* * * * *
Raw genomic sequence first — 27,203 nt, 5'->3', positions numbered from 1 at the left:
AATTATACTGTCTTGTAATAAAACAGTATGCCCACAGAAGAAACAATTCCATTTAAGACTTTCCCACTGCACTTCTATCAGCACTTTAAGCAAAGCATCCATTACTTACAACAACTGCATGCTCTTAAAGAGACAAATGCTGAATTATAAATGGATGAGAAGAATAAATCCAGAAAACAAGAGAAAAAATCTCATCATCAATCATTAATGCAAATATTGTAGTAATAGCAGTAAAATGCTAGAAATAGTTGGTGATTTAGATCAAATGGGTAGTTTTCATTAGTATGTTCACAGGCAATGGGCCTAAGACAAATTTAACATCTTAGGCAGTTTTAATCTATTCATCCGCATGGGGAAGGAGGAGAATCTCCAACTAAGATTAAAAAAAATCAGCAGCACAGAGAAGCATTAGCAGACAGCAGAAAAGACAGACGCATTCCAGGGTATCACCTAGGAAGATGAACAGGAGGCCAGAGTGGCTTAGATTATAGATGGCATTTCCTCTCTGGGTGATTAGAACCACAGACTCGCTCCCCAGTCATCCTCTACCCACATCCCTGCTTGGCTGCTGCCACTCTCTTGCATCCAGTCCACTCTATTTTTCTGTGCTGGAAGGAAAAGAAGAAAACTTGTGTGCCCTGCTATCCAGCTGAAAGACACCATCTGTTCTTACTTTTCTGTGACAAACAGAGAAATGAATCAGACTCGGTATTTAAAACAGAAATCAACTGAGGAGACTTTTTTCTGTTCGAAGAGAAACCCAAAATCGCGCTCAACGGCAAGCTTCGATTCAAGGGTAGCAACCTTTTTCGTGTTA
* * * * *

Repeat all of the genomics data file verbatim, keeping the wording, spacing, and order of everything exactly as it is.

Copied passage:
Raw genomic sequence first — 27,203 nt, 5'->3', positions numbered from 1 at the left:
AATTATACTGTCTTGTAATAAAACAGTATGCCCACAGAAGAAACAATTCCATTTAAGACTTTCCCACTGCACTTCTATCAGCACTTTAAGCAAAGCATCCATTACTTACAACAACTGCATGCTCTTAAAGAGACAAATGCTGAATTATAAATGGATGAGAAGAATAAATCCAGAAAACAAGAGAAAAAATCTCATCATCAATCATTAATGCAAATATTGTAGTAATAGCAGTAAAATGCTAGAAATAGTTGGTGATTTAGATCAAATGGGTAGTTTTCATTAGTATGTTCACAGGCAATGGGCCTAAGACAAATTTAACATCTTAGGCAGTTTTAATCTATTCATCCGCATGGGGAAGGAGGAGAATCTCCAACTAAGATTAAAAAAAATCAGCAGCACAGAGAAGCATTAGCAGACAGCAGAAAAGACAGACGCATTCCAGGGTATCACCTAGGAAGATGAACAGGAGGCCAGAGTGGCTTAGATTATAGATGGCATTTCCTCTCTGGGTGATTAGAACCACAGACTCGCTCCCCAGTCATCCTCTACCCACATCCCTGCTTGGCTGCTGCCACTCTCTTGCATCCAGTCCACTCTATTTTTCTGTGCTGGAAGGAAAAGAAGAAAACTTGTGTGCCCTGCTATCCAGCTGAAAGACACCATCTGTTCTTACTTTTCTGTGACAAACAGAGAAATGAATCAGACTCGGTATTTAAAACAGAAATCAACTGAGGAGACTTTTTTCTGTTCGAAGAGAAACCCAAAATCGCGCTCAACGGCAAGCTTCGATTCAAGGGTAGCAACCTTTTTCGTGTTA